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Pediatrics. 2007 Jun;119(6):1120-30.

Role of zinc administration in prevention of childhood diarrhea and respiratory illnesses: a meta-analysis.

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1
Department of Gastroenterology, Sanjay Gandhi Postgraduate Institute of Medical Sciences, Lucknow, India.

Abstract

BACKGROUND:

The quantified effect of zinc supplementation to prevent childhood diarrhea and respiratory illnesses is unclear. We conducted a meta-analysis of randomized, controlled trials on the subject.

METHODS:

We searched PubMed, Science Citation Index, and the Cochrane Database of Controlled Trials and hand-searched the reference lists of identified articles. All randomized, controlled trials of zinc supplementation for > or = 3 months for children < 5 years of age, using blinded assessment, were eligible. The outcome measures studied were number of episodes of illness, number of days with illness, and number of episodes of severe illness. Data from 17 studies were pooled by using random-effects and fixed-effects models for data with and without significant heterogeneity, respectively.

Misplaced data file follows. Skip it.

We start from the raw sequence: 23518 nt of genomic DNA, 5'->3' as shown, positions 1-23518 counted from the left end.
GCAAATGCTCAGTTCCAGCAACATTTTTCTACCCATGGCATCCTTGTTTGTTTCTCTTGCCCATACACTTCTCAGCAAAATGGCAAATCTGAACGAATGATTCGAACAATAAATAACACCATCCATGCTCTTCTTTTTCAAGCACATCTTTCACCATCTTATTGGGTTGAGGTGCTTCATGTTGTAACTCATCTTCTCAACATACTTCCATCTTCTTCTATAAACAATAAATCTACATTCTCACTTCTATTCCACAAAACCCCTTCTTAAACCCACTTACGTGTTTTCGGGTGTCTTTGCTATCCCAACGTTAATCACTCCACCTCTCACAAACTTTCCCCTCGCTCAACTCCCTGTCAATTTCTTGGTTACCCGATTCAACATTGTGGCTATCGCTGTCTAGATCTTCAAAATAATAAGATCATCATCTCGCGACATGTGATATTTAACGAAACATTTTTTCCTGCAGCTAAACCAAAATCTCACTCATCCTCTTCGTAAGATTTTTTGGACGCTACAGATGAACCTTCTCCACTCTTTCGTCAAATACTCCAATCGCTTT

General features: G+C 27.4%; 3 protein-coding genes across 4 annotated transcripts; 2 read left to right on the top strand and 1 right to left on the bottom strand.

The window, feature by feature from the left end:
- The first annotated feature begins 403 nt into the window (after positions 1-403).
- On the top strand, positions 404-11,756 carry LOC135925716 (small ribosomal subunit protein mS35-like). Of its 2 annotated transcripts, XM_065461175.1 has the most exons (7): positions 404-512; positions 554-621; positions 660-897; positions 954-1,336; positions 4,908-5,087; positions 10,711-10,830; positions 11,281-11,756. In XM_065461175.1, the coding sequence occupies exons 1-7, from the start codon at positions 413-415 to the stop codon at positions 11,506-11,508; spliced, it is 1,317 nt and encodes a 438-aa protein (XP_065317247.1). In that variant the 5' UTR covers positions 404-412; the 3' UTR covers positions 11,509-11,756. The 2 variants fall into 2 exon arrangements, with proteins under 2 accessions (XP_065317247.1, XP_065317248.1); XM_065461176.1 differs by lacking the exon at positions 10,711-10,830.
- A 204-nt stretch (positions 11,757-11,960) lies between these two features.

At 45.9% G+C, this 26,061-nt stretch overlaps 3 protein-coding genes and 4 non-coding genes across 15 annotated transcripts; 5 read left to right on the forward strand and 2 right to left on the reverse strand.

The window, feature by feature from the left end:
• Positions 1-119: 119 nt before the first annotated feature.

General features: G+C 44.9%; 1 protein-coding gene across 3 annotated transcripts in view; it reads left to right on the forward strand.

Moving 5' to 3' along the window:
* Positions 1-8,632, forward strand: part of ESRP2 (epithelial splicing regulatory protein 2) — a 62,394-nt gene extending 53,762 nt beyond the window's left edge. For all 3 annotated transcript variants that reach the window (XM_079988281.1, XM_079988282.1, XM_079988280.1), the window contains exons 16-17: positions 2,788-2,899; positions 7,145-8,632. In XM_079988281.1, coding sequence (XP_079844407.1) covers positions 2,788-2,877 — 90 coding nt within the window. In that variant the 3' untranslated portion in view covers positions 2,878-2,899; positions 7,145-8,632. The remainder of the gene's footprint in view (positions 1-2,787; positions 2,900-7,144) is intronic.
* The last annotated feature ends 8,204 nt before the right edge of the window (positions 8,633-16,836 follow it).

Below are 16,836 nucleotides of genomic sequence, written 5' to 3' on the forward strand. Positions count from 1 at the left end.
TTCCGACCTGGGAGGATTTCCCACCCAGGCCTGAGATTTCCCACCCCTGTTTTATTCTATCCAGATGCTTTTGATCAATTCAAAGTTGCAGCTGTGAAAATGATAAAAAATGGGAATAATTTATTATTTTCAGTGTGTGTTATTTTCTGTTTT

RESULTS:

Children who received a zinc supplement had fewer episodes of diarrhea (rate ratio: 0.86) and respiratory tract infections (rate ratio: 0.92) and significantly fewer attacks of severe diarrhea or dysentery (rate ratio: 0.85), persistent diarrhea (rate ratio: 0.75), and lower respiratory tract infection or pneumonia (rate ratio: 0.80) than did those who received placebo. They also had significantly fewer total days with diarrhea (rate ratio: 0.86) but not days with respiratory illness (rate ratio: 0.95). Published studies showed a publication bias and significant heterogeneity; however, no cause for the latter could be identified.

CONCLUSIONS:

Zinc supplementation reduced significantly the frequency and severity of diarrhea and respiratory illnesses and the duration of diarrheal morbidity. The relatively limited reduction in morbidity and the presence of significant heterogeneity and of publication bias indicate the need for larger, high-quality studies to identify subpopulations most likely to benefit.

PMID:
17545379
DOI:
10.1542/peds.2006-3481
[Indexed for MEDLINE]
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